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Cage: Works For Percussion Vol 1 / Amadinda Percussion Group


Release Date: 03/01/2000 
Label:  Hungaroton   Catalog #: 31844   Spars Code: DDD 
Composer:  John Cage
Performer:  Zoltán RáczZoltán KocsisTamás SchlangerGábor Pusztai,   ... 
Orchestra/Ensemble:  Amadinda Percussion Ensemble
Number of Discs: 1 
Recorded in: Stereo 
Length: 1 Hours 8 Mins. 

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Notes and Editorial Reviews

This is the first release in Hungaroton's projected multi-volume collection of the percussion music of John Cage. Though Cage's experiments in sound go back more than 60 years, his ideas about discrete percussive constructions (especially on prepared piano) have only begun to make themselves known--or perhaps have only recently become intelligible, thanks in large measure to the music of his greatest student, Morton Feldman. Quartet (1935), the longest work here, takes several percussion instruments (some of which are unidentifiable but are clearly made of metal) and constructs a mostly rhythmic, very patient four-movement work. No sounds conflict here; there is no chaos. Cage, like Feldman, relies heavily on the spaces between the sounds Read more to help shape the individual notes or chords. Unlike Feldman, though, Cage always provides his music with a distinct forward propulsion. This is true in Trio, which also flirts with Balinese dance rhythms. Imaginary Landscape No. 1 involves percussion, but only as traditional underscoring. Its main tonality (for it's nothing more than a series of ascending tones) is carried by an unidentified--but Theremin-sounding--electronic instrument. Other lines are carried by a prepared piano.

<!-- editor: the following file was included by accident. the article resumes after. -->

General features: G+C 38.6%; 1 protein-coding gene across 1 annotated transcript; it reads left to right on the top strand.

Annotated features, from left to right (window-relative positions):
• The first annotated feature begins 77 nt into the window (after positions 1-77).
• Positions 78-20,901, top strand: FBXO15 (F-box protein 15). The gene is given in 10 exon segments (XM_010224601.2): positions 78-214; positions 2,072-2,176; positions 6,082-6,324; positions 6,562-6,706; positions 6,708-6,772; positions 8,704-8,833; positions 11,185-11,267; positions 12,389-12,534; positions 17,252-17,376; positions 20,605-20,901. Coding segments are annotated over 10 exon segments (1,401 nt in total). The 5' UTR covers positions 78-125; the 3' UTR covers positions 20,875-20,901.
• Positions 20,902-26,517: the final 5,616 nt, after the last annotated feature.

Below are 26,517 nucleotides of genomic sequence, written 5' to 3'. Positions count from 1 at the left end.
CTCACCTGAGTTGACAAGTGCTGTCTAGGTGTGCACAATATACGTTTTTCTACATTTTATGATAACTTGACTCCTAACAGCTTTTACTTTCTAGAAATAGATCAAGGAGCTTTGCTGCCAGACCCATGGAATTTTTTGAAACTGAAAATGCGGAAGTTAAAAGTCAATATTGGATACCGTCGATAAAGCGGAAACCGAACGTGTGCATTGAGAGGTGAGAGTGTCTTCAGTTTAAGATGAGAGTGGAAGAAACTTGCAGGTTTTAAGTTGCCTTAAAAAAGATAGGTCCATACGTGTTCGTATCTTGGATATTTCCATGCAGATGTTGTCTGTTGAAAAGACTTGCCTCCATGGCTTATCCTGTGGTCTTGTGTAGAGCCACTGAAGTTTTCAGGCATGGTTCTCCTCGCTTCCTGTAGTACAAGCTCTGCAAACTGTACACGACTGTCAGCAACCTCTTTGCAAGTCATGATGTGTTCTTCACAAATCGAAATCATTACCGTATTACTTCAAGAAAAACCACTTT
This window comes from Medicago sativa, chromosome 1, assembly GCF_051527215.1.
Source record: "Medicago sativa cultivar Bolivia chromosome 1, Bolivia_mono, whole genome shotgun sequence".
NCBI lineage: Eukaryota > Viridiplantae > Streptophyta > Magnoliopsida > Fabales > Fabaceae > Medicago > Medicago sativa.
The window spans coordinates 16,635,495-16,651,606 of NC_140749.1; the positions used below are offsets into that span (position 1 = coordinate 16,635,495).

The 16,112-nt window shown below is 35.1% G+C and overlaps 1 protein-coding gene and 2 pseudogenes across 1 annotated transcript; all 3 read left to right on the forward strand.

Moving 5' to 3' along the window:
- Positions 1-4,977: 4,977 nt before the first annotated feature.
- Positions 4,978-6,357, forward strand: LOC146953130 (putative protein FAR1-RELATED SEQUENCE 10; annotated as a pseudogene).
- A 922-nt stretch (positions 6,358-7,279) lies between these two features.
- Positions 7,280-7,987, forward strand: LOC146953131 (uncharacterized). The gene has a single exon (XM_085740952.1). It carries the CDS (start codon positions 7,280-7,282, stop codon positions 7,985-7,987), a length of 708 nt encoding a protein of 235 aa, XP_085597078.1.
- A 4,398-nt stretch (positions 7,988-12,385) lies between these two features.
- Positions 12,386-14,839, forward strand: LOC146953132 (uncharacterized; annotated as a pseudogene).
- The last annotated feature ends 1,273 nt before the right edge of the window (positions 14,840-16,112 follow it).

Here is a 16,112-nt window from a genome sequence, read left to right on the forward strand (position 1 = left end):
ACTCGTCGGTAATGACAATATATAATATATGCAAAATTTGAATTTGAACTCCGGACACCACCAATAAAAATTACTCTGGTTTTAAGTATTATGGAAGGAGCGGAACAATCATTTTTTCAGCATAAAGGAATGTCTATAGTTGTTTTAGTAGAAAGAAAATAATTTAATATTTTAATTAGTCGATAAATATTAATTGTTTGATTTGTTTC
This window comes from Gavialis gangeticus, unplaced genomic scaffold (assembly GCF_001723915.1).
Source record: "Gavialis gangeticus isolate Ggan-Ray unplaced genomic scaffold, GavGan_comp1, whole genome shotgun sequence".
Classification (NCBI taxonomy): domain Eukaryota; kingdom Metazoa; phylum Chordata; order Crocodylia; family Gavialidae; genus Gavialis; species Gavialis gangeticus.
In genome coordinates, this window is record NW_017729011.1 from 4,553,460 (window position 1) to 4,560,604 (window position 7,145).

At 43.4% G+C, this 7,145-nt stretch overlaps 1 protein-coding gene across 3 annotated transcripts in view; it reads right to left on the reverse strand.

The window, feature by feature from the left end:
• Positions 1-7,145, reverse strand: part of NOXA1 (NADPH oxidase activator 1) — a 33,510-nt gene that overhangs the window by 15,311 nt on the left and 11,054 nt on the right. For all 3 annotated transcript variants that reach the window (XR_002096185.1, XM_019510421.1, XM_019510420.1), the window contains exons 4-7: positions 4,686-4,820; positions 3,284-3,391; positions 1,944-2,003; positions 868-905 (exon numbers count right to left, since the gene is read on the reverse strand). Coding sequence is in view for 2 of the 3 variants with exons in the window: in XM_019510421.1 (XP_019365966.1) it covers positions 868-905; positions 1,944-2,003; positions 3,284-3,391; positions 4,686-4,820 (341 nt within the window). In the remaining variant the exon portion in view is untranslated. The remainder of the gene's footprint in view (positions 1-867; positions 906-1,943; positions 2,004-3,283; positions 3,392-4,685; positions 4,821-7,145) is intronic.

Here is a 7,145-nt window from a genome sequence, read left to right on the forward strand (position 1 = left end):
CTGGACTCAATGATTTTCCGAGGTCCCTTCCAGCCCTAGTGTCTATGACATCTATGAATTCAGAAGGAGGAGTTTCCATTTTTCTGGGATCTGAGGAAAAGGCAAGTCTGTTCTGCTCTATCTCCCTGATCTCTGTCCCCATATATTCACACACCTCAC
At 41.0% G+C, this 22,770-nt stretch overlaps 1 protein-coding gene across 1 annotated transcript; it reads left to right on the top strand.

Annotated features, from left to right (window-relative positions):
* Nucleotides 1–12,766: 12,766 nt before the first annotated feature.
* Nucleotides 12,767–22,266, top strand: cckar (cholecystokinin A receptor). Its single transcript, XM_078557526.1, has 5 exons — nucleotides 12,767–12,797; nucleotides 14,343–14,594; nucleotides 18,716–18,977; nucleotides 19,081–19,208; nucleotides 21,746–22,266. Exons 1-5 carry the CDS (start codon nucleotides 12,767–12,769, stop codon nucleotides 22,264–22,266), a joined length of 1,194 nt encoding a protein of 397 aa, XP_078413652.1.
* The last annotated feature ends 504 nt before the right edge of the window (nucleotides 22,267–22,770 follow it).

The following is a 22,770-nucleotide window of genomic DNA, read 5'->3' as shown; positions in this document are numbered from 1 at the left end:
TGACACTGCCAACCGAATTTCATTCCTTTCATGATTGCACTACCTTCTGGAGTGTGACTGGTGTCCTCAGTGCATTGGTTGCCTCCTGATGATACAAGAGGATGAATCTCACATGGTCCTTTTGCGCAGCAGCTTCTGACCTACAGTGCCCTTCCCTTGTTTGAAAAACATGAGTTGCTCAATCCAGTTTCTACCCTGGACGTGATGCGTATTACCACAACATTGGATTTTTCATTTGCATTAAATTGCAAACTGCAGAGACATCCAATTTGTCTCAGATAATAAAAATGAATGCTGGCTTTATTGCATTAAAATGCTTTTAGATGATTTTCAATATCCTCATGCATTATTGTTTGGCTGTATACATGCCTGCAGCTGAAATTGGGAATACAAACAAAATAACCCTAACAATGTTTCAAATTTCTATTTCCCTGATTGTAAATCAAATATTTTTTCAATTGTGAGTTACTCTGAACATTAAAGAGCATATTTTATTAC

First Construction in Metal and Second Construction employ a wide range of percussive effects such as mallets (padded and unpadded) on interior piano strings, gongs of differing sizes, glass bottles, and steel drums. Double Music is a collaboration between Cage and Lou Harrison, with Harrison's Southwest Asian temperament melding well with Cage's own alien music. The Amadinda Percussion Group seems quite at home with this music (all of it well-rehearsed and polished) and the recorded sound is spacious, if a bit airy. However, this is quite to the advantage of the music, allowing its meditative character to emerge at the appropriate places. In sum, be warned that listening to the whole disc at one sitting is probably not advisable--nor was this music intended to be heard this way. Taken in small doses, the music goes down rather well. [10/15/2000]
--Paul Cook, ClassicsToday.com Read less

Works on This Recording

1. Quartet for 4 Percussionists by John Cage
Orchestra/Ensemble:  Amadinda Percussion Ensemble
Period: 20th Century 
Written: 1935; USA 
Notes: Arranger: Zoltán Váczi. 
2. Trio for 3 Percussionists "Suite" by John Cage
Orchestra/Ensemble:  Amadinda Percussion Ensemble
Period: 20th Century 
Written: 1936; USA 
3. Imaginary Landscape no 1 by John Cage
Performer:  Zoltán Rácz (Piano)
Orchestra/Ensemble:  Amadinda Percussion Ensemble
Period: 20th Century 
Written: 1939; USA 
4. First Construction (in Metal) for 6 Percussionists by John Cage
Performer:  Zoltán Kocsis (Prepared Piano), Tamás Schlanger (Percussion), Gábor Pusztai (Percussion)
Orchestra/Ensemble:  Amadinda Percussion Ensemble
Period: 20th Century 
Written: 1939; USA 
5. Second Construction for 4 Percussionists by John Cage
Performer:  Aurél Holló (Percussion), Zoltán Kocsis (Prepared Piano)
Orchestra/Ensemble:  Amadinda Percussion Ensemble
Period: 20th Century 
Written: 1940; USA 
6. Living Room Music by John Cage
Orchestra/Ensemble:  Amadinda Percussion Ensemble
Period: 20th Century 
Written: 1940; USA 
7. Double Music by John Cage
Orchestra/Ensemble:  Amadinda Percussion Ensemble
Period: 20th Century 
Written: 1941; USA 
Notes: This work was written in collaboration with Lou Harrison. 

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